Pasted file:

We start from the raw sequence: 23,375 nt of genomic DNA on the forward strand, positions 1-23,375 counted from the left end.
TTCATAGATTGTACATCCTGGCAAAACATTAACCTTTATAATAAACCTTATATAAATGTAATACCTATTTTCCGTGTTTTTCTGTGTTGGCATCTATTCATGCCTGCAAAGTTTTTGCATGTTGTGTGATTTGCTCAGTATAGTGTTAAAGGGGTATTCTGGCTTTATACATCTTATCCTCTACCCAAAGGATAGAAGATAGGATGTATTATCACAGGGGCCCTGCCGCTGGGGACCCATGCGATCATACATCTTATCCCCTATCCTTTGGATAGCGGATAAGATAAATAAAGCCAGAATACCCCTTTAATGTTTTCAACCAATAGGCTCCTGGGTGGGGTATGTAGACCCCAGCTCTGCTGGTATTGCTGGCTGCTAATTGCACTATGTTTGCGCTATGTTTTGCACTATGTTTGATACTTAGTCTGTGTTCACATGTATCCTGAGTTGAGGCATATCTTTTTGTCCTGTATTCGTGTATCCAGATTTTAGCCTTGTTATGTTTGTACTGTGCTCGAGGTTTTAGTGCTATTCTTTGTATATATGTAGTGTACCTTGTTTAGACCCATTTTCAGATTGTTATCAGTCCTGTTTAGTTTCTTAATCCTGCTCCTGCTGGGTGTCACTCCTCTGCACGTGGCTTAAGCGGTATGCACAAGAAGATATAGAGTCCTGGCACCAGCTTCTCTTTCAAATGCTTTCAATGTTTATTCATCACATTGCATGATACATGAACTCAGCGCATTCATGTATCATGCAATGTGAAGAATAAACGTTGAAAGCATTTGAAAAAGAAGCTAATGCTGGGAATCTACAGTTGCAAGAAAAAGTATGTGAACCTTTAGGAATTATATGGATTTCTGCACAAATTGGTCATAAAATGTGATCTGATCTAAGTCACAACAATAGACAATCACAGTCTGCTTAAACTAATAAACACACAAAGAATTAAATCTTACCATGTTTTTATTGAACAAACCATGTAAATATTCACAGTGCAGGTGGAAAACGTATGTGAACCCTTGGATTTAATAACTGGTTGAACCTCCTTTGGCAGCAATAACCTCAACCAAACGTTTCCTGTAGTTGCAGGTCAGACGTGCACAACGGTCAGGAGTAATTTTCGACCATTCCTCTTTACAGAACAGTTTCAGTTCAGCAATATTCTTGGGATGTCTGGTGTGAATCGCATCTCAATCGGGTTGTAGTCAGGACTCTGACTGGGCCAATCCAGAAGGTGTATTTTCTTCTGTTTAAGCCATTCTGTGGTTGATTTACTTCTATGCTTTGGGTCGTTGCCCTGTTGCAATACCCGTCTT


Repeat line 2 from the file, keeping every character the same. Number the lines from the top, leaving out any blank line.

TTCATAGATTGTACATCCTGGCAAAACATTAACCTTTATAATAAACCTTATATAAATGTAATACCTATTTTCCGTGTTTTTCTGTGTTGGCATCTATTCATGCCTGCAAAGTTTTTGCATGTTGTGTGATTTGCTCAGTATAGTGTTAAAGGGGTATTCTGGCTTTATACATCTTATCCTCTACCCAAAGGATAGAAGATAGGATGTATTATCACAGGGGCCCTGCCGCTGGGGACCCATGCGATCATACATCTTATCCCCTATCCTTTGGATAGCGGATAAGATAAATAAAGCCAGAATACCCCTTTAATGTTTTCAACCAATAGGCTCCTGGGTGGGGTATGTAGACCCCAGCTCTGCTGGTATTGCTGGCTGCTAATTGCACTATGTTTGCGCTATGTTTTGCACTATGTTTGATACTTAGTCTGTGTTCACATGTATCCTGAGTTGAGGCATATCTTTTTGTCCTGTATTCGTGTATCCAGATTTTAGCCTTGTTATGTTTGTACTGTGCTCGAGGTTTTAGTGCTATTCTTTGTATATATGTAGTGTACCTTGTTTAGACCCATTTTCAGATTGTTATCAGTCCTGTTTAGTTTCTTAATCCTGCTCCTGCTGGGTGTCACTCCTCTGCACGTGGCTTAAGCGGTATGCACAAGAAGATATAGAGTCCTGGCACCAGCTTCTCTTTCAAATGCTTTCAATGTTTATTCATCACATTGCATGATACATGAACTCAGCGCATTCATGTATCATGCAATGTGAAGAATAAACGTTGAAAGCATTTGAAAAAGAAGCTAATGCTGGGAATCTACAGTTGCAAGAAAAAGTATGTGAACCTTTAGGAATTATATGGATTTCTGCACAAATTGGTCATAAAATGTGATCTGATCTAAGTCACAACAATAGACAATCACAGTCTGCTTAAACTAATAAACACACAAAGAATTAAATCTTACCATGTTTTTATTGAACAAACCATGTAAATATTCACAGTGCAGGTGGAAAACGTATGTGAACCCTTGGATTTAATAACTGGTTGAACCTCCTTTGGCAGCAATAACCTCAACCAAACGTTTCCTGTAGTTGCAGGTCAGACGTGCACAACGGTCAGGAGTAATTTTCGACCATTCCTCTTTACAGAACAGTTTCAGTTCAGCAATATTCTTGGGATGTCTGGTGTGAATCGCATCTCAATCGGGTTGTAGTCAGGACTCTGACTGGGCCAATCCAGAAGGTGTATTTTCTTCTGTTTAAGCCATTCTGTGGTTGATTTACTTCTATGCTTTGGGTCGTTGCCCTGTTGCAATACCCGTCTT